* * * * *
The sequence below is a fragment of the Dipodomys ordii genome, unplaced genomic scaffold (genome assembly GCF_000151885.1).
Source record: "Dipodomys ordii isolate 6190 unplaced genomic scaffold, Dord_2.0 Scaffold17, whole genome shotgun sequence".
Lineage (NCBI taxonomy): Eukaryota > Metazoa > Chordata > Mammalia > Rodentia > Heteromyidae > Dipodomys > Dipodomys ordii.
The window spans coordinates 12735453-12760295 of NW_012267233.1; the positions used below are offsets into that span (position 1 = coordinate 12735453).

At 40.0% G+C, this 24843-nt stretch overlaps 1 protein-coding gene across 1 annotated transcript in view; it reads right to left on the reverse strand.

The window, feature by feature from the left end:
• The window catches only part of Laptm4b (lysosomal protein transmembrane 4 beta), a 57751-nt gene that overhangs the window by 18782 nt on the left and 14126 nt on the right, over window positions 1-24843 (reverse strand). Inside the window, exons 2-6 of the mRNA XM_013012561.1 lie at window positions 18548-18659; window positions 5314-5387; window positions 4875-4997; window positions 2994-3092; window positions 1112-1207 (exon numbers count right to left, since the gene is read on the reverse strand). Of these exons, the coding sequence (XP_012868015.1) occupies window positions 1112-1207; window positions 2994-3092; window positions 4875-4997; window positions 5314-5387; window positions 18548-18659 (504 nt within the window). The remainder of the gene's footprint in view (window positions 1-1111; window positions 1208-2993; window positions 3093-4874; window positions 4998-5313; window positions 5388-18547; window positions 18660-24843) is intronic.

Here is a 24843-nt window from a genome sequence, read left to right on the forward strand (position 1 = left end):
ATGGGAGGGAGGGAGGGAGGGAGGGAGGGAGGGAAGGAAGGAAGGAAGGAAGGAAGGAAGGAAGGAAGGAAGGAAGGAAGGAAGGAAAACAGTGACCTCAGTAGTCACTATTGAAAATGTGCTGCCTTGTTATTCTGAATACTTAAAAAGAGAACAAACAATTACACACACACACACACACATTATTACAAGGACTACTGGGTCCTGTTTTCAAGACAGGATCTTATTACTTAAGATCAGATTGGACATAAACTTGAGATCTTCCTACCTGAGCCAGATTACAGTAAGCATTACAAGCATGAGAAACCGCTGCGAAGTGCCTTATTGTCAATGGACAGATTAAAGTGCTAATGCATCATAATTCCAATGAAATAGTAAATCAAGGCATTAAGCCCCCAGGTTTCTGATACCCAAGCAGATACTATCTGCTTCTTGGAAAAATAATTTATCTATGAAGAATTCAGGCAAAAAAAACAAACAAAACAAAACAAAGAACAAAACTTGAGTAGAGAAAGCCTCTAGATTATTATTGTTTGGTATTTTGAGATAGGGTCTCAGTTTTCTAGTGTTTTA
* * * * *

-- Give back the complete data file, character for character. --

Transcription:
The sequence below is a fragment of the Dipodomys ordii genome, unplaced genomic scaffold (genome assembly GCF_000151885.1).
Source record: "Dipodomys ordii isolate 6190 unplaced genomic scaffold, Dord_2.0 Scaffold17, whole genome shotgun sequence".
Lineage (NCBI taxonomy): Eukaryota > Metazoa > Chordata > Mammalia > Rodentia > Heteromyidae > Dipodomys > Dipodomys ordii.
The window spans coordinates 12735453-12760295 of NW_012267233.1; the positions used below are offsets into that span (position 1 = coordinate 12735453).

At 40.0% G+C, this 24843-nt stretch overlaps 1 protein-coding gene across 1 annotated transcript in view; it reads right to left on the reverse strand.

The window, feature by feature from the left end:
• The window catches only part of Laptm4b (lysosomal protein transmembrane 4 beta), a 57751-nt gene that overhangs the window by 18782 nt on the left and 14126 nt on the right, over window positions 1-24843 (reverse strand). Inside the window, exons 2-6 of the mRNA XM_013012561.1 lie at window positions 18548-18659; window positions 5314-5387; window positions 4875-4997; window positions 2994-3092; window positions 1112-1207 (exon numbers count right to left, since the gene is read on the reverse strand). Of these exons, the coding sequence (XP_012868015.1) occupies window positions 1112-1207; window positions 2994-3092; window positions 4875-4997; window positions 5314-5387; window positions 18548-18659 (504 nt within the window). The remainder of the gene's footprint in view (window positions 1-1111; window positions 1208-2993; window positions 3093-4874; window positions 4998-5313; window positions 5388-18547; window positions 18660-24843) is intronic.

Here is a 24843-nt window from a genome sequence, read left to right on the forward strand (position 1 = left end):
ATGGGAGGGAGGGAGGGAGGGAGGGAGGGAGGGAAGGAAGGAAGGAAGGAAGGAAGGAAGGAAGGAAGGAAGGAAGGAAGGAAGGAAAACAGTGACCTCAGTAGTCACTATTGAAAATGTGCTGCCTTGTTATTCTGAATACTTAAAAAGAGAACAAACAATTACACACACACACACACACATTATTACAAGGACTACTGGGTCCTGTTTTCAAGACAGGATCTTATTACTTAAGATCAGATTGGACATAAACTTGAGATCTTCCTACCTGAGCCAGATTACAGTAAGCATTACAAGCATGAGAAACCGCTGCGAAGTGCCTTATTGTCAATGGACAGATTAAAGTGCTAATGCATCATAATTCCAATGAAATAGTAAATCAAGGCATTAAGCCCCCAGGTTTCTGATACCCAAGCAGATACTATCTGCTTCTTGGAAAAATAATTTATCTATGAAGAATTCAGGCAAAAAAAACAAACAAAACAAAACAAAGAACAAAACTTGAGTAGAGAAAGCCTCTAGATTATTATTGTTTGGTATTTTGAGATAGGGTCTCAGTTTTCTAGTGTTTTA